2004 Lakeland Year in Review

Considering the fact that Lakeland had what most scouts considered the Tigers most talent rich farm club – 2004 should be considered a huge disappointment for Detroit's high-A ball Florida State League affiliate. Despite three first round picks and a number of other prospects, Lakeland could do no better than a last place finish.

While the West Michigan Whitecaps over-achieved en route to their Midwest League championship, and Erie saw a number of prospects make great strides throughout the season, Lakeland had nothing but regressing prospects and a poor record.

The struggles can start at the underachievement of the team's first 2 selections in the 2002 amateur draft; 3B Scott Moore and OF Brent Clevlen. While Moore seemed to continue his struggles from West Michigan, Clevlen's season can be considered more regression than continued struggle.

Moore's 2004 season was much like his 2003 campaign – occasional power, poor defense and a low batting average. Moore is still young at just 20 years of age, but a .706 OPS is not what the team had in mind when they spent the 8th overall choice on Moore back in '02.

Clevlen meanwhile is a much great mystery – regressing in many facets after a very impressive 2003 campaign in which he garnered recognition as one of the top 100 prospects in all of baseball. Clevlen lost patience at the plate, all the while becoming extremely unsure of himself – which led to across the board decreases in every major statistical category.

Possibly the only position player that didn't underachieve was one that wasn't even on the Opening Day roster. Tony Giarratano, who was at West Michigan to start the year, got a promotion and became easily the most productive member of the club – hitting .376/.421/.505 in 202 at bats, before losing the rest of his season to a shoulder injury.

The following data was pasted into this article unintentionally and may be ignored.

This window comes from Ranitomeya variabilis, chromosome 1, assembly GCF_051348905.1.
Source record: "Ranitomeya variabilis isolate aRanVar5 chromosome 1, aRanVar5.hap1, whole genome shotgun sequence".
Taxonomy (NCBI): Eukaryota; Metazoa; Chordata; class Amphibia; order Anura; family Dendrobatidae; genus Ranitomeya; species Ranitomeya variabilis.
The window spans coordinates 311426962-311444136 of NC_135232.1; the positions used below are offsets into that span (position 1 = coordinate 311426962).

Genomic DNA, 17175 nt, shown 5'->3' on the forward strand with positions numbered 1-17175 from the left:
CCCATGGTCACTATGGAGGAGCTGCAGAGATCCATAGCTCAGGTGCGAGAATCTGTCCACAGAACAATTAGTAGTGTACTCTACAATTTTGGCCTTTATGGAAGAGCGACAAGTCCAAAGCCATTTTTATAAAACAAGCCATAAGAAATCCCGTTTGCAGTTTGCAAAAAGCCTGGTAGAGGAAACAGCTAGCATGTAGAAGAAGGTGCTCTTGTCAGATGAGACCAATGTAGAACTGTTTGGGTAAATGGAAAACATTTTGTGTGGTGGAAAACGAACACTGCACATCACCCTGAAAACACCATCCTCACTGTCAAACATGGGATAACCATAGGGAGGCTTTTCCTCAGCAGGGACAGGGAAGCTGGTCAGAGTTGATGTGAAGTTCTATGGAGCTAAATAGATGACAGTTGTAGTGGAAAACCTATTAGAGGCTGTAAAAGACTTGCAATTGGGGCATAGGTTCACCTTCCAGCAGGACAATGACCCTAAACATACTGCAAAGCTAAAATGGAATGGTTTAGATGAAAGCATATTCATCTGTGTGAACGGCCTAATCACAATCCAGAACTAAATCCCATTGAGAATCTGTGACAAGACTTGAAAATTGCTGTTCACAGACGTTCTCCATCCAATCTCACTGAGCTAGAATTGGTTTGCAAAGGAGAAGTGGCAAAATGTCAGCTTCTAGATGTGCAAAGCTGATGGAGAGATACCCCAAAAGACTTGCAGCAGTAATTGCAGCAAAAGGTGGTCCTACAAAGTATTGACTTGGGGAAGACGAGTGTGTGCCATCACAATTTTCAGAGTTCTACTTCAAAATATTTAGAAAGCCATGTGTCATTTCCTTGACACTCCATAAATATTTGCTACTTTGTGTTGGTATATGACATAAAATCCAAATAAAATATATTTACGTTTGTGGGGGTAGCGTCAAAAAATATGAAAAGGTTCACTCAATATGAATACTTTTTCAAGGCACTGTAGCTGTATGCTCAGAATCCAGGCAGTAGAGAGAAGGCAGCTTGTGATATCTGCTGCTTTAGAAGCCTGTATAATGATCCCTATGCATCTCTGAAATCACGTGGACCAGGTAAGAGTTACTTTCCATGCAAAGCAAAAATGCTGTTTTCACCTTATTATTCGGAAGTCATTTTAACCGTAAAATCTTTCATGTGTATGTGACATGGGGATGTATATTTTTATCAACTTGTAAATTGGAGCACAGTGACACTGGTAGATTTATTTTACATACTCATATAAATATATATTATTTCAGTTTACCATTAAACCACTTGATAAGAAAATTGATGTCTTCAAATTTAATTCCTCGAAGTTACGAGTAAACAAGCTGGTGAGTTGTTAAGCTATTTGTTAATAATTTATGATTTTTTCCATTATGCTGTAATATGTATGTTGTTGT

One player who did finally have a good year was Michael Woods – when he was on the field anyway. Unfortunately, he was once again plagued by injuries, getting just 270 at bats over the course of the year. The former first round pick will need to make some serious strides as far as staying on the field if he hopes to keep his big league hopes alive.

And while the offense had plenty of struggles – the pitching wasn't spectacular either. Despite having arguably the top 3 pitching prospects in the organization, they still didn't have great seasons. Kyle Sleeth, Joel Zumaya and Humberto Sanchez all started the year with Lakeland, but none made big strides for the team. Sleeth had good numbers (5-4, 3.31 ERA), but often appeared as he was coasting and getting hitters out on pure talent – which sparked his promotion to Erie.

Zumaya and Sanchez didn't have the same numbers – although both had their moments. Both continued to struggle with their consistency, each recording 7 wins, with Zumaya sporting the lower ERA (4.36 to 5.21) but Sanchez having the lower K:BB ratio (2.26 to 1.86). Both ended up getting call ups to Erie as well, due more to necessity because of injuries than because of warranting call ups.

Unfortunately, the removal of their top 3 pitchers only made it even more difficult for the L-Tigers to compete, as they were forced to rely on pitchers to play major roles, roles they weren't ready for. All this led to a terrible streak to finish out the year, and a tough 2004 for the team to stomach.

Next year should be interesting for Lakeland – as a number of prospects (like Moore and Clevlen) will probably be kept in town for a second year in high-A ball. Now, if these youngsters can make some progress, combining with a lot of the players from the League champion Whitecap team, and the L-Tigers could have a 2005 to look forward to. If nothing else, the thought will help fans of the club look past their wretched '04 year to brighter days in the future.

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